There were differing fortunes for the relegation-threatened O’Hanlon and the promotion-chasing BEA as the Leinster leagues started back up this afternoon after the Christmas break.
The O’Hanlon had a problem early on as they lost a player through illness in the morning and had to scramble to find a sixth. An added problem was that we didn’t have until 2:30 to find a replacement, but until 12:30, when our visitors Ballinasloe were setting out from Galway – no point asking their board 6 to travel unless we had an opponent of course. The BEA playing at the same time didn’t help – and we didn’t want to borrow from them as it might hurt their promotion chances – but at 12:25 after a fruitless search, I was about to call Galway and scratch board 6 when Seán Kelly agreed to step in for his league debut. Normally, we’d blood players in the Bodley or O’Sullivan of course, but a quick look back at Ballinasloe’s matches showed they almost always had an under 800 on board 6 – and from talking to them, I already knew they were missing a player to their Heidenfeld. Sure twould be grand. As it turned out, of course, Ballinasloe had signed a new board 1 over the Christmas and so had a 1250 on board 6…
Our team had a fairly unfamiliar feel about it, with four players having played just one league game between them all season! In addition to Seán, we had Ronan (whose only game this season was against Henry Li in round 4), Stephen (whose last home game was more than a year ago) and Kevin May, back for his first league game in almost three years. Add in Brendan Cuffe on the same panel, who didn’t play at all last season, and who’s played just twice so far this season, and it’s probably fair to say Eddie has drawn the short straw in the captaincy stakes this season!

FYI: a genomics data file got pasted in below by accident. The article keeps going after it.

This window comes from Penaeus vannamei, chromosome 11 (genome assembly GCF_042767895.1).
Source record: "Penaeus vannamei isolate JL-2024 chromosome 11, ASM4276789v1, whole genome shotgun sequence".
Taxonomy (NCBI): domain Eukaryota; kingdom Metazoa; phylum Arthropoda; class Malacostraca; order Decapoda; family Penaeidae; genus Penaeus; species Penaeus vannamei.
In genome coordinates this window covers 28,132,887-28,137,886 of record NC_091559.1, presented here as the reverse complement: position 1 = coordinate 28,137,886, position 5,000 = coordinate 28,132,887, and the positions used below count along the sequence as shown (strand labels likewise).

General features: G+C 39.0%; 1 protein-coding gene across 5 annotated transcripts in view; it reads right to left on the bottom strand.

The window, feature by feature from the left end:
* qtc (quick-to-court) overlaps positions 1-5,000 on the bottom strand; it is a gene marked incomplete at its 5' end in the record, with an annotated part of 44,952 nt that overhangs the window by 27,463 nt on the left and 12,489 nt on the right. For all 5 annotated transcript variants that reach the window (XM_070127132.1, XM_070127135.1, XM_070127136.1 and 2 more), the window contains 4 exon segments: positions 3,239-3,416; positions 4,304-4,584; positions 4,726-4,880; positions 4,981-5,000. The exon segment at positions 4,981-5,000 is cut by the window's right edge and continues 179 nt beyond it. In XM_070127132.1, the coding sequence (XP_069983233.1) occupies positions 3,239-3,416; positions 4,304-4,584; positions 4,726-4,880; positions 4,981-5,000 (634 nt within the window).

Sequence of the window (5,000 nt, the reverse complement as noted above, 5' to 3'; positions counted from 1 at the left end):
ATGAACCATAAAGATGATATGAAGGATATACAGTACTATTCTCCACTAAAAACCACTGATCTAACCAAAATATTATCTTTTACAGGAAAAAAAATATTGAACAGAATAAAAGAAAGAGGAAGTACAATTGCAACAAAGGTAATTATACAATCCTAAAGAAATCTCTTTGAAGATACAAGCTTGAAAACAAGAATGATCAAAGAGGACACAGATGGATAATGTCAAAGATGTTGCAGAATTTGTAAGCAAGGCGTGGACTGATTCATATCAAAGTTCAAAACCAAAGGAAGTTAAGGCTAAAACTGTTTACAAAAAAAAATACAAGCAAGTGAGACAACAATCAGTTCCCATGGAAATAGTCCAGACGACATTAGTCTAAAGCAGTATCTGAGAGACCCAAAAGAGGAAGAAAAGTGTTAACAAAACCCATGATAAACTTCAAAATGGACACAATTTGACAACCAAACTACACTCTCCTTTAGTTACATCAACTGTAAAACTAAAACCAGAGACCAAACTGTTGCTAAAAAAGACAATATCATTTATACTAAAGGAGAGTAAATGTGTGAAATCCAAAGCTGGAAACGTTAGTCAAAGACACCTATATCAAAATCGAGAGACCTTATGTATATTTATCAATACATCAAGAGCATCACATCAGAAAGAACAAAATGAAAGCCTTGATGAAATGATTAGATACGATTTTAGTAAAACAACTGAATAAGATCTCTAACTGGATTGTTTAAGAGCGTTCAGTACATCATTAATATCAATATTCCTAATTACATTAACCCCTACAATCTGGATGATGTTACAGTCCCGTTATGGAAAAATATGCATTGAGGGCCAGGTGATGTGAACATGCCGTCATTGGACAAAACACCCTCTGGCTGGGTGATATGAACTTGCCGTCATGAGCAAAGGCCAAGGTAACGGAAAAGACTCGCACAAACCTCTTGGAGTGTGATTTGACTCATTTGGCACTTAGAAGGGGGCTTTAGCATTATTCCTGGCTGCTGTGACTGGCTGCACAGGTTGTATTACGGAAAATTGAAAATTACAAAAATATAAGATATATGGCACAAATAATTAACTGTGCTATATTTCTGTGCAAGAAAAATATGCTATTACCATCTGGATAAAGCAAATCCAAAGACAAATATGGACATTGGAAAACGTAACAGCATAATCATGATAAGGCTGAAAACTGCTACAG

But we did out-rate Ballinasloe on five of the six boards, so were hopeful of a draw or maybe a narrow win to ease away from the bottom two. Eddie himself didn’t hang around long, as per usual – he was doing ok until overlooking a queen check, which also brought his opponent’s queen into the centre of the board to nab a couple of pawns. After three had fallen, Eddie decided enough was enough. A couple more quick results followed – Kevin uncharacteristically lost in 14 moves after overlooking a central pawn push which was going to cost at least a piece, while Desmond’s dismal season continued with a draw against Ballinasloe’s lowest-rated player. Seán had started well but was now just two pawns down, and a thumping was starting to look on the cards.